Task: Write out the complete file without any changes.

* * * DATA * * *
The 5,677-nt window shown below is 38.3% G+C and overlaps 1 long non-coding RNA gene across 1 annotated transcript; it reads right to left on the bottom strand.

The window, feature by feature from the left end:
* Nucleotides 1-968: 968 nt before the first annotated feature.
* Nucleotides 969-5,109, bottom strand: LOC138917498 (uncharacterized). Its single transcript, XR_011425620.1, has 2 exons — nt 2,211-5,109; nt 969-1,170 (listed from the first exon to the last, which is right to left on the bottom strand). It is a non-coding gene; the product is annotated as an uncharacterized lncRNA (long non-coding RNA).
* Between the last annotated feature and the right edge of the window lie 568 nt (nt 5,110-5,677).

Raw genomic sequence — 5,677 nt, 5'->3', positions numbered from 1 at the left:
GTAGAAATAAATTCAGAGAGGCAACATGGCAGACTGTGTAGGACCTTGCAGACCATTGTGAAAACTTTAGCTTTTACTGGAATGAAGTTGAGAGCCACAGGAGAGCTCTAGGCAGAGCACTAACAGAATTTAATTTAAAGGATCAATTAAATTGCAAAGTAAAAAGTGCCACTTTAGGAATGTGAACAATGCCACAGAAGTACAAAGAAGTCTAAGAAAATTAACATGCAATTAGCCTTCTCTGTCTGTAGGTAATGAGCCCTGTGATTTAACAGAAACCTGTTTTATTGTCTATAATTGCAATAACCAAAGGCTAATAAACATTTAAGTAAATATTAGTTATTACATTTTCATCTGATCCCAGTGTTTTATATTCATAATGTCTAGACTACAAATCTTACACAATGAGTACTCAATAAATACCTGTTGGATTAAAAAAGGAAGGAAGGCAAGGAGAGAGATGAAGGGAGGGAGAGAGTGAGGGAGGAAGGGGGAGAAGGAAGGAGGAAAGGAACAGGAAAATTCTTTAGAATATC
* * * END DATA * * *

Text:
The 5,677-nt window shown below is 38.3% G+C and overlaps 1 long non-coding RNA gene across 1 annotated transcript; it reads right to left on the bottom strand.

The window, feature by feature from the left end:
* Nucleotides 1-968: 968 nt before the first annotated feature.
* Nucleotides 969-5,109, bottom strand: LOC138917498 (uncharacterized). Its single transcript, XR_011425620.1, has 2 exons — nt 2,211-5,109; nt 969-1,170 (listed from the first exon to the last, which is right to left on the bottom strand). It is a non-coding gene; the product is annotated as an uncharacterized lncRNA (long non-coding RNA).
* Between the last annotated feature and the right edge of the window lie 568 nt (nt 5,110-5,677).

Raw genomic sequence — 5,677 nt, 5'->3', positions numbered from 1 at the left:
GTAGAAATAAATTCAGAGAGGCAACATGGCAGACTGTGTAGGACCTTGCAGACCATTGTGAAAACTTTAGCTTTTACTGGAATGAAGTTGAGAGCCACAGGAGAGCTCTAGGCAGAGCACTAACAGAATTTAATTTAAAGGATCAATTAAATTGCAAAGTAAAAAGTGCCACTTTAGGAATGTGAACAATGCCACAGAAGTACAAAGAAGTCTAAGAAAATTAACATGCAATTAGCCTTCTCTGTCTGTAGGTAATGAGCCCTGTGATTTAACAGAAACCTGTTTTATTGTCTATAATTGCAATAACCAAAGGCTAATAAACATTTAAGTAAATATTAGTTATTACATTTTCATCTGATCCCAGTGTTTTATATTCATAATGTCTAGACTACAAATCTTACACAATGAGTACTCAATAAATACCTGTTGGATTAAAAAAGGAAGGAAGGCAAGGAGAGAGATGAAGGGAGGGAGAGAGTGAGGGAGGAAGGGGGAGAAGGAAGGAGGAAAGGAACAGGAAAATTCTTTAGAATATC